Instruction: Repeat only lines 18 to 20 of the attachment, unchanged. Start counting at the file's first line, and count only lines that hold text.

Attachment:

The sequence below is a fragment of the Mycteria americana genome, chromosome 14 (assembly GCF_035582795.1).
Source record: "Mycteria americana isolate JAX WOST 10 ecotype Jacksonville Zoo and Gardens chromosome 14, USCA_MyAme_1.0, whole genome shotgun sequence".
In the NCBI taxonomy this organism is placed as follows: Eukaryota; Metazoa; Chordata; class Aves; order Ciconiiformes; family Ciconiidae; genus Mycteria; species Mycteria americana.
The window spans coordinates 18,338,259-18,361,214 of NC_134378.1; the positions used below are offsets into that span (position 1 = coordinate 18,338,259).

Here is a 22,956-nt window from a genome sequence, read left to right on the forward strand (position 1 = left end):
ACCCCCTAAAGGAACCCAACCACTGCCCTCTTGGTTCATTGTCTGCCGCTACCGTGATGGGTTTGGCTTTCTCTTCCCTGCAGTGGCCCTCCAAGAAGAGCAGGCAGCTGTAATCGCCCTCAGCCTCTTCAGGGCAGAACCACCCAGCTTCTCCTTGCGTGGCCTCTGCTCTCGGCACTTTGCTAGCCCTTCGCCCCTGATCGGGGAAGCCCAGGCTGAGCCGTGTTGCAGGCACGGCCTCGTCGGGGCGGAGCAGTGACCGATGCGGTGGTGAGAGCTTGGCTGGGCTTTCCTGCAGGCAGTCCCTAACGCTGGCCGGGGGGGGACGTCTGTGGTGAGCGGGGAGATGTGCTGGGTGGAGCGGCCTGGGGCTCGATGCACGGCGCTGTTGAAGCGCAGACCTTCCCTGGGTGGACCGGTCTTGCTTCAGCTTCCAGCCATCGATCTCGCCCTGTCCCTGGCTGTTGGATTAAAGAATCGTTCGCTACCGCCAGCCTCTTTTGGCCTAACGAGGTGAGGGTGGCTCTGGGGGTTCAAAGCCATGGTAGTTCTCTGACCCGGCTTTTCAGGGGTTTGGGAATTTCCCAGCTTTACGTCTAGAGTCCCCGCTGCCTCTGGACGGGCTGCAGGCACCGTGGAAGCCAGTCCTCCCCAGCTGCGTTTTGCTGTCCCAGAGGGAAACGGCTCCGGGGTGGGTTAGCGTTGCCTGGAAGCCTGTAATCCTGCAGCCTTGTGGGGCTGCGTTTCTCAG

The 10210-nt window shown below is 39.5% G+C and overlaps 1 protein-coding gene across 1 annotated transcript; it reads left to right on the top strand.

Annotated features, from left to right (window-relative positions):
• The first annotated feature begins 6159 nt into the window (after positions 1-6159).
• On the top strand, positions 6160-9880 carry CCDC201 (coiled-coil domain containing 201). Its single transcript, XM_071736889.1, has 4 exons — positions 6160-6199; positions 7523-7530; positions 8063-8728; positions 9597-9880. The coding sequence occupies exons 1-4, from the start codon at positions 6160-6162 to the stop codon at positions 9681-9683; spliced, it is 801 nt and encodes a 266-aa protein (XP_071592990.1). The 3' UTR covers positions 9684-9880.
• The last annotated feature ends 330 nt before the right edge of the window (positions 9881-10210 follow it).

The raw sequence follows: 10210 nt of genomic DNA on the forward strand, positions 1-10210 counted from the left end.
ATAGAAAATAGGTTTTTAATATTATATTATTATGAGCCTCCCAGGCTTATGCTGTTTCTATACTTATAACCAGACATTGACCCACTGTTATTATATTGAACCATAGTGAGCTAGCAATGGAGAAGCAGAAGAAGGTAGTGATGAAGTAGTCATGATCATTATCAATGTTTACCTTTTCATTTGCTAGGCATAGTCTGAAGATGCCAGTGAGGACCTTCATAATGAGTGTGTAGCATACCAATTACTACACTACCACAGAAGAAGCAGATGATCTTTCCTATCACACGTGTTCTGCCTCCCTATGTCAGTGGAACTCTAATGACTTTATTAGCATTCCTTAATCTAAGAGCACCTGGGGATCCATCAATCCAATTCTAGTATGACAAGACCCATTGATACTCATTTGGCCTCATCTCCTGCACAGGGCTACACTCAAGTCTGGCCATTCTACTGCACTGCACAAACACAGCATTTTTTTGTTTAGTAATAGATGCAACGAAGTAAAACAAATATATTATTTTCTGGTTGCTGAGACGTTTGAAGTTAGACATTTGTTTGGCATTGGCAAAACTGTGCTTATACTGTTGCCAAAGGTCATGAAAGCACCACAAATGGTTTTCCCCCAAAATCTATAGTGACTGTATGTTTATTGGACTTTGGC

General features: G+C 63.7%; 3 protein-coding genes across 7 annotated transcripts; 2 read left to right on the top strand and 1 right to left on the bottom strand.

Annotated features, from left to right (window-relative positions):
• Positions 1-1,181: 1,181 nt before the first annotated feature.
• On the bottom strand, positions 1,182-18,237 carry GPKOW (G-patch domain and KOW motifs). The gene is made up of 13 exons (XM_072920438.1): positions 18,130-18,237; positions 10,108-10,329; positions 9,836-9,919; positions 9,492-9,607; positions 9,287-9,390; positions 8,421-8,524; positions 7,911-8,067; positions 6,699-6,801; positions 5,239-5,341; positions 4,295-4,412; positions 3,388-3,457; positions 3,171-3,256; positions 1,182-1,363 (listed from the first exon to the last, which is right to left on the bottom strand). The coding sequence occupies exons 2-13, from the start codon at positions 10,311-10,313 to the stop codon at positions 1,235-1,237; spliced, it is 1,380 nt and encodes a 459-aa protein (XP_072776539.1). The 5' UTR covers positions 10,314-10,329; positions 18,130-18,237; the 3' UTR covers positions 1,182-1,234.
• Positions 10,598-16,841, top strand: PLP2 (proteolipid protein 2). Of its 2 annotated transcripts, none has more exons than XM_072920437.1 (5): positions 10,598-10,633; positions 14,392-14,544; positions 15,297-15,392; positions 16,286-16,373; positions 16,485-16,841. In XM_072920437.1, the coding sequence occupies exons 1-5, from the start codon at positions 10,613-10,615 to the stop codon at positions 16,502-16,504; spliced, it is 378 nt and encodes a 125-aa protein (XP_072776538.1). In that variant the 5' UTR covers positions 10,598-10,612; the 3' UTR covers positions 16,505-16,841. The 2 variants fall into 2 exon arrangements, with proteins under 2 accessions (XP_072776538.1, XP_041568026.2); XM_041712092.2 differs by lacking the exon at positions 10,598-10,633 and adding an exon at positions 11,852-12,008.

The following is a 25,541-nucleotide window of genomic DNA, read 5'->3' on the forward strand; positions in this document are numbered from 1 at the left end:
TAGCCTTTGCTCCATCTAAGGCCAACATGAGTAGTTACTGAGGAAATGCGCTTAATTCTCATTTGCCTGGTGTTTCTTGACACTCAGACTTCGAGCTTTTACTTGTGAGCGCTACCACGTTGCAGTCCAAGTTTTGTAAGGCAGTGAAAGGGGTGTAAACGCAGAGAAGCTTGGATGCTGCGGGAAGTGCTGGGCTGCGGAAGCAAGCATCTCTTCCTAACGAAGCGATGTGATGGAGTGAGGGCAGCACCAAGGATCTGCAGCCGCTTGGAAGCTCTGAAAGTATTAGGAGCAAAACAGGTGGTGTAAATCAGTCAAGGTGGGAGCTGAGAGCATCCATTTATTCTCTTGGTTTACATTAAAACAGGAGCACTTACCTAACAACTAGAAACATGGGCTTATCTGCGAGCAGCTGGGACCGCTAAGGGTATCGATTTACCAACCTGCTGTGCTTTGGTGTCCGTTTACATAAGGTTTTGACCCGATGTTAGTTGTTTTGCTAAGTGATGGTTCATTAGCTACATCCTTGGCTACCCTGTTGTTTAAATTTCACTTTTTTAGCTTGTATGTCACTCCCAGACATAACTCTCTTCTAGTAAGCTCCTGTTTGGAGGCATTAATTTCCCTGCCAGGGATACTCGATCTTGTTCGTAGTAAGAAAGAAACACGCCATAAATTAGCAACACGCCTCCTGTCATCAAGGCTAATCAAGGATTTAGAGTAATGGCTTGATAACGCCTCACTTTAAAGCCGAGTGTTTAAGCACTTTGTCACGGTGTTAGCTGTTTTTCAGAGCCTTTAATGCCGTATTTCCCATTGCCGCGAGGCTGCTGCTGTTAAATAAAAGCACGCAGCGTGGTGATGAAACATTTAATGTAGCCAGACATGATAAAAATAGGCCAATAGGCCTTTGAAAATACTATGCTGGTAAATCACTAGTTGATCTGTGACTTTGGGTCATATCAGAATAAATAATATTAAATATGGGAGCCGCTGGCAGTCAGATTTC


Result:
• Positions 10,598-16,841, top strand: PLP2 (proteolipid protein 2). Of its 2 annotated transcripts, none has more exons than XM_072920437.1 (5): positions 10,598-10,633; positions 14,392-14,544; positions 15,297-15,392; positions 16,286-16,373; positions 16,485-16,841. In XM_072920437.1, the coding sequence occupies exons 1-5, from the start codon at positions 10,613-10,615 to the stop codon at positions 16,502-16,504; spliced, it is 378 nt and encodes a 125-aa protein (XP_072776538.1). In that variant the 5' UTR covers positions 10,598-10,612; the 3' UTR covers positions 16,505-16,841. The 2 variants fall into 2 exon arrangements, with proteins under 2 accessions (XP_072776538.1, XP_041568026.2); XM_041712092.2 differs by lacking the exon at positions 10,598-10,633 and adding an exon at positions 11,852-12,008.

The following is a 25,541-nucleotide window of genomic DNA, read 5'->3' on the forward strand; positions in this document are numbered from 1 at the left end:
TAGCCTTTGCTCCATCTAAGGCCAACATGAGTAGTTACTGAGGAAATGCGCTTAATTCTCATTTGCCTGGTGTTTCTTGACACTCAGACTTCGAGCTTTTACTTGTGAGCGCTACCACGTTGCAGTCCAAGTTTTGTAAGGCAGTGAAAGGGGTGTAAACGCAGAGAAGCTTGGATGCTGCGGGAAGTGCTGGGCTGCGGAAGCAAGCATCTCTTCCTAACGAAGCGATGTGATGGAGTGAGGGCAGCACCAAGGATCTGCAGCCGCTTGGAAGCTCTGAAAGTATTAGGAGCAAAACAGGTGGTGTAAATCAGTCAAGGTGGGAGCTGAGAGCATCCATTTATTCTCTTGGTTTACATTAAAACAGGAGCACTTACCTAACAACTAGAAACATGGGCTTATCTGCGAGCAGCTGGGACCGCTAAGGGTATCGATTTACCAACCTGCTGTGCTTTGGTGTCCGTTTACATAAGGTTTTGACCCGATGTTAGTTGTTTTGCTAAGTGATGGTTCATTAGCTACATCCTTGGCTACCCTGTTGTTTAAATTTCACTTTTTTAGCTTGTATGTCACTCCCAGACATAACTCTCTTCTAGTAAGCTCCTGTTTGGAGGCATTAATTTCCCTGCCAGGGATACTCGATCTTGTTCGTAGTAAGAAAGAAACACGCCATAAATTAGCAACACGCCTCCTGTCATCAAGGCTAATCAAGGATTTAGAGTAATGGCTTGATAACGCCTCACTTTAAAGCCGAGTGTTTAAGCACTTTGTCACGGTGTTAGCTGTTTTTCAGAGCCTTTAATGCCGTATTTCCCATTGCCGCGAGGCTGCTGCTGTTAAATAAAAGCACGCAGCGTGGTGATGAAACATTTAATGTAGCCAGACATGATAAAAATAGGCCAATAGGCCTTTGAAAATACTATGCTGGTAAATCACTAGTTGATCTGTGACTTTGGGTCATATCAGAATAAATAATATTAAATATGGGAGCCGCTGGCAGTCAGATTTC